1950s EASY-POP Songs and Singers...on the verge of Rock 'n Roll
Popular Movie Musicals of the 50s Film title, studio, musical composer, year released, stars, and popular musical numbers
Annie Get Your Gun MGM Music & lyrics by Irving Berlin 1950 Betty Hutton, Howard Keel, Keenan Wynn, Louis Calhern Songs:There’s No Business Like Show Business (Hutton, Keel, Wynn, Calhern)
Summer Stock MGM Music & lyrics by Harry Warren, Jack Brooks, and Saul Chaplin 1950 Judy Garland, Gene Kelly, Phil Silvers, Gloria De Haven, Eddie Bracken Songs:Get Happy, written by Harold Arlen & Ted Koehler (Garland); If You Feel Like Singing, Sing(Garland)
On the Town MGM Music by Leonard Bernstein, lyrics by Betty Comden & Adolph Green 1950 Gene Kelly, Frank Sinatra, Jules Munshin, Vera-Ellen, Ann Miller, Betty Garrett Songs:New York, New York (Kelly, Sinatra, Munshin)
Three Little Words MGM Music & lyrics by Bert Kalmar & Harry Ruby 1950 Fred Astaire, Red Skelton, Vera-Ellen, Phil Regan, Debbie Reynolds Songs:Three Little Words(Astaire, Skelton, Vera-Ellen); You are My Lucky Star(Regan); I Wanna Be Loved By You Boop-Boop-a-Doop(Reynolds dubbed by Helen Kane)
The Toast of New Orleans MGM (operatic standards) 1950 Mario Lanza, Kathryn Grayson, David Niven, James Mitchell, Rita Moreno Songs:Be My Love, written by Nicholas Brodszky & Sammy Cahn (Lanza, Grayson)
Young Man with a Horn Warner Brothers (1920’s and 1930’s music) 1950 Kirk Douglas (with trumpet dubbed by Harry James), Doris Day, Lauren Bacall Songs:Lullaby of Broadway, Too Marvelous for Words, I Only Have Eyes for You (Day)
Show Boat MGM Music & lyrics by Jerome Kern & Oscar Hammerstein II 1951 Kathryn Grayson, Howard Keel, Ava Gardner, Marge & Gower Champion Songs:Make Believe (Keel, Grayson); Old Man River(William Warfield)
An American in Paris MGM Music & lyrics by George & Ira Gershwin 1951 Gene Kelly, Leslie Caron, Oscar Levant, Georges Guetary Songs:I Got Rhythm(Kelly); American in Paris(ballet – Kelly, Caron)
Royal Wedding MGM Music & lyrics by Alan Jay Lerner & Burton Lane 1951 Fred Astaire, Jane Powell, Peter Lawford, Sarah Churchill Songs: Too Late Now(Powell); You’re All The World To Me(Astaire, dancing on the ceiling)
On Moonlight Bay Warner Brothers (period music standards) 1951 Doris Day, Gordon MacRae, Leon Ames, Rosemary De Camp, Mary Wickes Songs:On Moonlight Bay, written by Percy Wenrich & Edward Madden(Day, MacRae)
The Great Caruso MGM (various operatic extracts) 1951 Mario Lanza, Ann Blythe, Dorothy Kirsten Songs:The Loveliest Night of the Year, adapted from Juventino Rosas’ Over the Waves, lyrics by Paul Francis Webster (Lanza)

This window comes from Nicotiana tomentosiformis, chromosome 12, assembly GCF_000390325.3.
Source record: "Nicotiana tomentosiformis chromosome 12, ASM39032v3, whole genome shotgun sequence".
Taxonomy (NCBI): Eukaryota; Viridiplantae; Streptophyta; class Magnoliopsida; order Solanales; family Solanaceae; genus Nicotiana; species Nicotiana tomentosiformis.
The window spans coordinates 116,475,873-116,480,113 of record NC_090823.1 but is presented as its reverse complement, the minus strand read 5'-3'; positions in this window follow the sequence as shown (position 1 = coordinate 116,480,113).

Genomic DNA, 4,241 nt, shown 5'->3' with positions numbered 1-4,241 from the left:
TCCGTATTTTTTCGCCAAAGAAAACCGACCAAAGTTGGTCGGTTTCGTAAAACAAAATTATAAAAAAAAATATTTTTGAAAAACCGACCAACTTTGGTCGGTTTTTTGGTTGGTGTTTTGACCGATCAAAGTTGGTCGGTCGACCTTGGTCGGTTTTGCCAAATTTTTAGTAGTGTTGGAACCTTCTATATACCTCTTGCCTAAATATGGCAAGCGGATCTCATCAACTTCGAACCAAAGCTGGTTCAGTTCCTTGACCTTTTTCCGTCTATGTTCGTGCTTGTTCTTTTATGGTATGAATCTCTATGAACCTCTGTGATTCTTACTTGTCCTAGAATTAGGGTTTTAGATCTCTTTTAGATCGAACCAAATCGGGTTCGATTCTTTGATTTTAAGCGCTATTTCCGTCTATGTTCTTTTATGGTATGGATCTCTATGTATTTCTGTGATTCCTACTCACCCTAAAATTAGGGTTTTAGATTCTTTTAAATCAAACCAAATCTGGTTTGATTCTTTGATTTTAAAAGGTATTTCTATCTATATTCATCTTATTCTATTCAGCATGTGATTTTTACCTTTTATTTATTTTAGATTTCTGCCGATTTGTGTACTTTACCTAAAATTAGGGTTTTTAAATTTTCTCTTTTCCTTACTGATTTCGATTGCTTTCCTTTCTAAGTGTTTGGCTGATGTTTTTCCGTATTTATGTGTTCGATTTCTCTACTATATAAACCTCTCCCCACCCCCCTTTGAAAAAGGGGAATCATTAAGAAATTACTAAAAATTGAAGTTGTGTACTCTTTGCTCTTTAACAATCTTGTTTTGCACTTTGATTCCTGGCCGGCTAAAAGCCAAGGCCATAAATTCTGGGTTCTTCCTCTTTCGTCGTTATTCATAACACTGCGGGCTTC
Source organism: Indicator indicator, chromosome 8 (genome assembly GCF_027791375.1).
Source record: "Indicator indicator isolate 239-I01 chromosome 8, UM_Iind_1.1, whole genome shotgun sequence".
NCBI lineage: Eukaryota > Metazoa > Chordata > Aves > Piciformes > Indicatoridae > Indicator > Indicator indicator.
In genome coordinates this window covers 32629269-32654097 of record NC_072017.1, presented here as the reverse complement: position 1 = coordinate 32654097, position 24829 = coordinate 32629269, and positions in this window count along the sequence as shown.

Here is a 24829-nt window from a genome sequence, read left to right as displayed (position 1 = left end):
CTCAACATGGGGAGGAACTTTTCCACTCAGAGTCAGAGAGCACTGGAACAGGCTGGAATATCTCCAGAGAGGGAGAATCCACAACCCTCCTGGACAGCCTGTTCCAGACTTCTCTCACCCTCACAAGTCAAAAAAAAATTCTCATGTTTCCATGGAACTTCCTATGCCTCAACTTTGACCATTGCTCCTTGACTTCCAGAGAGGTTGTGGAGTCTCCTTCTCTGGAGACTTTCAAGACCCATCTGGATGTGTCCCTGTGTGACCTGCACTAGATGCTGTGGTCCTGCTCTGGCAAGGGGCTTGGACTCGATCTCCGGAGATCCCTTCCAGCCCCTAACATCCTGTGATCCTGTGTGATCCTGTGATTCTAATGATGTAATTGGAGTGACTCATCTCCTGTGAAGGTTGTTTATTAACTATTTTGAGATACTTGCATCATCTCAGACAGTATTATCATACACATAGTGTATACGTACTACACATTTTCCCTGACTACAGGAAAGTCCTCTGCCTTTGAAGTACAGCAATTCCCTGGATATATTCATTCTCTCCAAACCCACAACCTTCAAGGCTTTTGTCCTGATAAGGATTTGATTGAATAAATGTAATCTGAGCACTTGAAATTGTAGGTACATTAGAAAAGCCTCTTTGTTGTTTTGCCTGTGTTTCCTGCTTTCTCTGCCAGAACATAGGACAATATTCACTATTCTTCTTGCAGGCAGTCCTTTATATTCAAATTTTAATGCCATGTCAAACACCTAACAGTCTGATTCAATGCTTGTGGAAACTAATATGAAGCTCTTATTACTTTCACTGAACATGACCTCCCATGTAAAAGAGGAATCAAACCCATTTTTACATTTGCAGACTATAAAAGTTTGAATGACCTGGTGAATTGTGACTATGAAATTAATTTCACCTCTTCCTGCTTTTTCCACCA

Here Comes the Groom Paramount Music & lyrics by Johnny Mercer & Hoagy Carmichael 1951 Bing Crosby, Jane Wyman, Anna Maria Alberghetti, Dorothy Lamour, Phil Harris Songs:In the Cool, Cool, Cool of the Evening(Crosby, Wyman)
With a Song in My Heart 20th Century Fox (Jane Froman Standards) 1952 Susan Hayward (vocals dubbed by Jane Froman), David Wayne, Rory Calhoun Songs:With a Song in My Heart, Blue Moon,Tea for Two(Hayward dubbed by Froman)
Singin’ in the Rain MGM Music & lyrics by Arthur Freed & Nacio Herb Brown 1952 Gene Kelly, Debbie Reynolds, Donald O’Connor, Cyd Charisse, Jean Hagen Songs:Singin’ in the Rain(Kelly); Good Morning(Kelly, Reynolds, O’Connor); Make ‘Em Laugh(O’Connor)
Hans Christian Andersen RKO Music & lyrics by Frank Loesser 1952 Danny Kaye, Jeanmaire, Joey Walsh, Farley Granger, Roland Petit Songs:Anywhere I Wander, No Two People, Thumbelina, The Ugly Duckling(Kaye)
Stars and Stripes Forever 20th Century Fox (John Phillip Sousa music) 1952 Clifton Webb, Robert Wagner, Debra Paget Songs: Stars and Strips Forever, El Capitan, Washington Post March, King Cotton
Call Me Madam 20th Century Fox Music & lyrics by Irving Berlin 1953 Ethel Merman, Donald O’Connor, Vera-Ellen, George Sanders, Billy De Wolfe Songs:Hostess With the Mostest(Merman); You’re Just in Love(Merman, O’Connor)
Calamity Jane Warner Bros Music & lyrics by Sammy Fain & Paul Francis Webster 1953 Doris Day, Howard Keel, Allyn McLerie, Philip Carey Songs:Secret Love(Day); The Deadwood Stage(Day); Black Hills of Dakota(Day)
Kiss Me Kate MGM (in 3D) Music & lyrics by Cole Porter 1953 Kathryn Grayson, Howard Keel, Ann Miller, Keenan Wynn, Bobby Van Songs: So In Love(Grayson, Keel); Wunderbar(Grayson, Keel); Too Darn Hot(Miller)
The Band Wagon MGM Music & lyrics by Howard Dietz & Arthur Schwartz 1953 Fred Astaire, Cyd Charisse (vocals dubbed by India Adams), Jack Buchanan, Nanette Fabray, Oscar Levant Songs:That’s Entertainment(cast); Dancing in the Dark(Astaire, Charisse, dubbed by Adams)
By the Light of the Silvery Moon Warner Bros. (period music standards) 1953 Doris Day, Gordon MacRae, Leon Ames, Rosemary De Camp, Mary Wickes Songs:By the Light of the Silvery Moon, Ain’t We Got Fun(Day, MacRae)
Gentlemen Prefer Blondes 20th Century Fox Music & lyrics by Jule Styne & Leo Robin 1953 Marilyn Monroe, Jane Russell, Elliot Reid, Tommy Noonan, Charles Coburn Songs: Diamonds are a Girl’s Best Friend(Monroe); Little Girl from Little Rock(Monroe, Russell)